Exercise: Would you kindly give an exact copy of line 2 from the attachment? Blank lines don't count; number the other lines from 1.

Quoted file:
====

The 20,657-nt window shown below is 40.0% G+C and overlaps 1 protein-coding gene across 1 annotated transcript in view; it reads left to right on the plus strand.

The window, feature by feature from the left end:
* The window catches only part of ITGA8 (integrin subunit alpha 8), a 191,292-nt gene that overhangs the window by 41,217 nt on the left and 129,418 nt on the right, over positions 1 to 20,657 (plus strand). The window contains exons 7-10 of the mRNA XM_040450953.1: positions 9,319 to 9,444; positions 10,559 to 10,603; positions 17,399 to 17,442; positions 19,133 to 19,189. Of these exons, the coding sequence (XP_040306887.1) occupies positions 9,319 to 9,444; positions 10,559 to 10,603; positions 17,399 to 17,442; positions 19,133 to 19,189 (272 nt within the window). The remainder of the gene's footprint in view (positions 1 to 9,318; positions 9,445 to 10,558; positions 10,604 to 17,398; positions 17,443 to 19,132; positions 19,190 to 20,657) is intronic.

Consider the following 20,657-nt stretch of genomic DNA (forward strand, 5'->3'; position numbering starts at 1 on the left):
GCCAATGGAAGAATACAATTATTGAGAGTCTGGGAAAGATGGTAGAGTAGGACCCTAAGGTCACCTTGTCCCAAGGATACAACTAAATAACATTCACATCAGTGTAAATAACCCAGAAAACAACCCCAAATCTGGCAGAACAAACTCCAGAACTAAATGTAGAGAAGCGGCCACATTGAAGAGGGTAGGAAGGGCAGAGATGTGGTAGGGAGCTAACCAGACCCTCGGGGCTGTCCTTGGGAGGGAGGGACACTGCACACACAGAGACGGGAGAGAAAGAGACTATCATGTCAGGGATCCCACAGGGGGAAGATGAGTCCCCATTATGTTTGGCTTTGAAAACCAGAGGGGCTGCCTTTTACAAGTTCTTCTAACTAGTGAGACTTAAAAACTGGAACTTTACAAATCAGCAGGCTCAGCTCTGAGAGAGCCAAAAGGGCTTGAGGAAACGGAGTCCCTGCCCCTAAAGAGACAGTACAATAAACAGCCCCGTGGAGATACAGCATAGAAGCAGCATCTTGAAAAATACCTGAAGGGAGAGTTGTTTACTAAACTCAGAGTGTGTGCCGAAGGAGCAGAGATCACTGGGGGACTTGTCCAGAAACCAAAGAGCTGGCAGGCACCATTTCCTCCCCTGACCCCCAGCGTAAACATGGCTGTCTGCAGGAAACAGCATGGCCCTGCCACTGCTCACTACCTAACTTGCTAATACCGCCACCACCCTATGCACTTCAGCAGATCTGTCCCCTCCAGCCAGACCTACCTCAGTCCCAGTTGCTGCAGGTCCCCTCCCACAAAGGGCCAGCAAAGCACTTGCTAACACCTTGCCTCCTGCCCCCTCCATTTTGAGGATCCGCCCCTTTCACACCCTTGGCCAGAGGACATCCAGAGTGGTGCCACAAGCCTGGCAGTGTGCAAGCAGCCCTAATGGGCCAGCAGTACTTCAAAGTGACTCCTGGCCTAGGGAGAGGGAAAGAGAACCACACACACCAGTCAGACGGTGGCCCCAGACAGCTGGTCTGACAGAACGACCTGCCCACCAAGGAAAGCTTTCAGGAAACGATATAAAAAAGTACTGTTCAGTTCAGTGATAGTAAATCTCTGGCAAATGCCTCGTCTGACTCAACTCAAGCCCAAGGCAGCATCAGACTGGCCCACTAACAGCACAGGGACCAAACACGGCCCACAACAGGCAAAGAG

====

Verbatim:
The window, feature by feature from the left end: